The city’s mayor, Steve Allender, pronounced the day "Grandmothers Day" in honor of the Lakota grandmothers, or “uncis,” who never forgot. “(Today) can be a day of anger, because the way these children died and the reasons that they died were cruel,” he said. “There’s no justifying it.”

When the boarding school closed, it became a segregated tuberculosis clinic for Native Americans called the Sioux Sanitorium, and that later became the Sioux San Hospital.

Students line up outside the Rapid City Indian Boarding School in this undated photo. The school operated from 1898 until 1933. After the school shut down the federal government distributed some 1,200 acres of school land to the city, the local school district, the national guard and churches — but none to Native people. (Photo courtesy of the South Dakota State Historical Society)

The seven years of research that led to this day began as a project to mark the 75th anniversary of Sioux San Hospital in 2012. But the project grew in different directions when the researchers met the grandmothers, who told them not to overlook the children — or the unmarked graves.

Their work eventually led them to a hill overlooking the old school grounds where they determined unmarked graves lay.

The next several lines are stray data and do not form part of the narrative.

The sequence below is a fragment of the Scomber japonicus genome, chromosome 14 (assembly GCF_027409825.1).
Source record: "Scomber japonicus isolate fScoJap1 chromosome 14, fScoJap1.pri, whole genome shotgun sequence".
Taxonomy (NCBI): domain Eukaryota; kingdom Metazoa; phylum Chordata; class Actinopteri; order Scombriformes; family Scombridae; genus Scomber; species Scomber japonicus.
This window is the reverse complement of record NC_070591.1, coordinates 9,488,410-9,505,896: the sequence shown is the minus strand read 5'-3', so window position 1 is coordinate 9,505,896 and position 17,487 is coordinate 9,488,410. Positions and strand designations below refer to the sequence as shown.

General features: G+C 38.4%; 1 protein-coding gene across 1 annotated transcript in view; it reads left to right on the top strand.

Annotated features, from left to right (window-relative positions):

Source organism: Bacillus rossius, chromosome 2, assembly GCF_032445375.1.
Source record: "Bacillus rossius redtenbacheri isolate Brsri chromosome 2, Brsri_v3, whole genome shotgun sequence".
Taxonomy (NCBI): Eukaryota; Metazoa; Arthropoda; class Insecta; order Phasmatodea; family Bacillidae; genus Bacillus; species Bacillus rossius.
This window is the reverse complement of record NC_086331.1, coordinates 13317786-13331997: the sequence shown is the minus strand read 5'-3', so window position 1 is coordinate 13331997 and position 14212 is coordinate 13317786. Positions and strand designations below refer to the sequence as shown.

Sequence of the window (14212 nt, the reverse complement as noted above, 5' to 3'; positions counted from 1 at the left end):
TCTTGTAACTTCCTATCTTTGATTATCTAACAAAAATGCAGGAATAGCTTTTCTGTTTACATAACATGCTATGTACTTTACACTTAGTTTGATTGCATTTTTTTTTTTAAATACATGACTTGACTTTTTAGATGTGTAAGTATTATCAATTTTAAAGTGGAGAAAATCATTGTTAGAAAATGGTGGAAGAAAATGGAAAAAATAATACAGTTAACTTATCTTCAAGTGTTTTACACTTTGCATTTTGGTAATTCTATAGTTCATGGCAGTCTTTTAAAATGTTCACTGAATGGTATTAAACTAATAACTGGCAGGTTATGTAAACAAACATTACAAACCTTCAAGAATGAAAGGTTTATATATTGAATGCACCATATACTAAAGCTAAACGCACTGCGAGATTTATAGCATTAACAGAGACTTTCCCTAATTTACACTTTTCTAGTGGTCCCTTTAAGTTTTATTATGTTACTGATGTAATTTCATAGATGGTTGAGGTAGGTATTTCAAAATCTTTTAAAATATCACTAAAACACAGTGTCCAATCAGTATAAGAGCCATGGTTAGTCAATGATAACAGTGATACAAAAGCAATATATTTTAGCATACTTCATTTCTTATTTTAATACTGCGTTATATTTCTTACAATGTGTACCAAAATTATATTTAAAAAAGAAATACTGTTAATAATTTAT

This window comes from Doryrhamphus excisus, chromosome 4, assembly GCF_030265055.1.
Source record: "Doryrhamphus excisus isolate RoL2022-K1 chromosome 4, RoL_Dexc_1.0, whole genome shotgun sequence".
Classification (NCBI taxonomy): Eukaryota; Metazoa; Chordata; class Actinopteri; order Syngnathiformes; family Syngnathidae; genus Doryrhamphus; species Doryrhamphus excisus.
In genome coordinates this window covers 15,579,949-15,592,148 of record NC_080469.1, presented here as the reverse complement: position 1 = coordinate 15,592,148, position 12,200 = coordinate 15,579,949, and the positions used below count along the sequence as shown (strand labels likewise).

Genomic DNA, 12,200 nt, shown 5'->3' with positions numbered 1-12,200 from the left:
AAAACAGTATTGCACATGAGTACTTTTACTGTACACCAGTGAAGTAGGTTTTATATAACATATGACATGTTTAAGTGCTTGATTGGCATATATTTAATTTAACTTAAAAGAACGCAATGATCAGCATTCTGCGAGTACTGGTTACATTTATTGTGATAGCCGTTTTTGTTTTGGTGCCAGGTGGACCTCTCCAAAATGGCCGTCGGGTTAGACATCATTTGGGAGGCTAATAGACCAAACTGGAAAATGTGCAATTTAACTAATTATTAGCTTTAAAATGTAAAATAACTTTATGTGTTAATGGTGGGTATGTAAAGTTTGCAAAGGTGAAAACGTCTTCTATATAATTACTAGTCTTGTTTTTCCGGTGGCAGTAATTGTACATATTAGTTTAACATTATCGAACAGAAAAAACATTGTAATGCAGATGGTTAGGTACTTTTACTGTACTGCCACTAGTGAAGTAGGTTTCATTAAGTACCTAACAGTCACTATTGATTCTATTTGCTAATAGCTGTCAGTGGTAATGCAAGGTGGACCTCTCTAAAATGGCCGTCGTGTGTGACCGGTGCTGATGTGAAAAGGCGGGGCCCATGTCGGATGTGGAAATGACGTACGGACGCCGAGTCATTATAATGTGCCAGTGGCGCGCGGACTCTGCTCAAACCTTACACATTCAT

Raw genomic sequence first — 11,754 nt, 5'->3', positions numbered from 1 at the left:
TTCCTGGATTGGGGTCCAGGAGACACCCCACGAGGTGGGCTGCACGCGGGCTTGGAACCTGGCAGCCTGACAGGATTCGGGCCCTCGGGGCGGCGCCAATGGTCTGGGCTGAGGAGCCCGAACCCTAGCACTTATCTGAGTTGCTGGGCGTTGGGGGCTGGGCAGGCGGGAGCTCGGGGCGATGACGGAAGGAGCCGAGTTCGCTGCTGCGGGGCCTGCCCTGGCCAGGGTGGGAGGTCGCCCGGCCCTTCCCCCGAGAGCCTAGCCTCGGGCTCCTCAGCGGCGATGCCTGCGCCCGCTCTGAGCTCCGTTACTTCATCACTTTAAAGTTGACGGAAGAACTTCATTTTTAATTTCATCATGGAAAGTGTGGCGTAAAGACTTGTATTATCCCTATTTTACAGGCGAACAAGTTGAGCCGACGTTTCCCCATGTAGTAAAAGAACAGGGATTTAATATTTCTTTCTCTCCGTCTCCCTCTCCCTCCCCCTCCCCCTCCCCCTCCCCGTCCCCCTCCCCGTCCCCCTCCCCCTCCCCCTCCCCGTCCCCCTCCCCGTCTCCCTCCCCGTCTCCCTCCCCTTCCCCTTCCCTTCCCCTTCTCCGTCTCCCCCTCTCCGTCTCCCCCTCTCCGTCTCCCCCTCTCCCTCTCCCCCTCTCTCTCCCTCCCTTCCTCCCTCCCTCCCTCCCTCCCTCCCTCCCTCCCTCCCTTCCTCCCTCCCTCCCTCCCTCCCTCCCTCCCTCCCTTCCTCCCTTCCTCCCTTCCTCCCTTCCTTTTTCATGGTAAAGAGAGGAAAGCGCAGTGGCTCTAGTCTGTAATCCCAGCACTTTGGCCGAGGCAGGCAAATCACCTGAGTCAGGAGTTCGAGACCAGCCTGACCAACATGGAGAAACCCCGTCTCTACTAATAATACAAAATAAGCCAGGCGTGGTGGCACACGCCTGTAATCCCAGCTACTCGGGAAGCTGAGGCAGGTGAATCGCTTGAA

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“We had a spiritual leader — her name was Gwen Hollow Horn — take us over to this acreage, and she showed us where the graves were,” said Kibbe McGaa, Oglala Lakota, who was one of the original researchers on the project. “And she taught us things about this area historically. That it was a camp area. … We were here long before this was used by the boarding school.”

The land is now held in federal trust for the three area tribes — Cheyenne River, Rosebud and Oglala Lakota Sioux Nations — and it is where organizers hope the planned memorial will rise.

Plans include a walking path up the hill with boulders displaying the names of the children who died. Ceremonial scaffolds are planned for the top of the hill with a space for feeds and ceremonies down low. Also planned are four inipi purification lodges.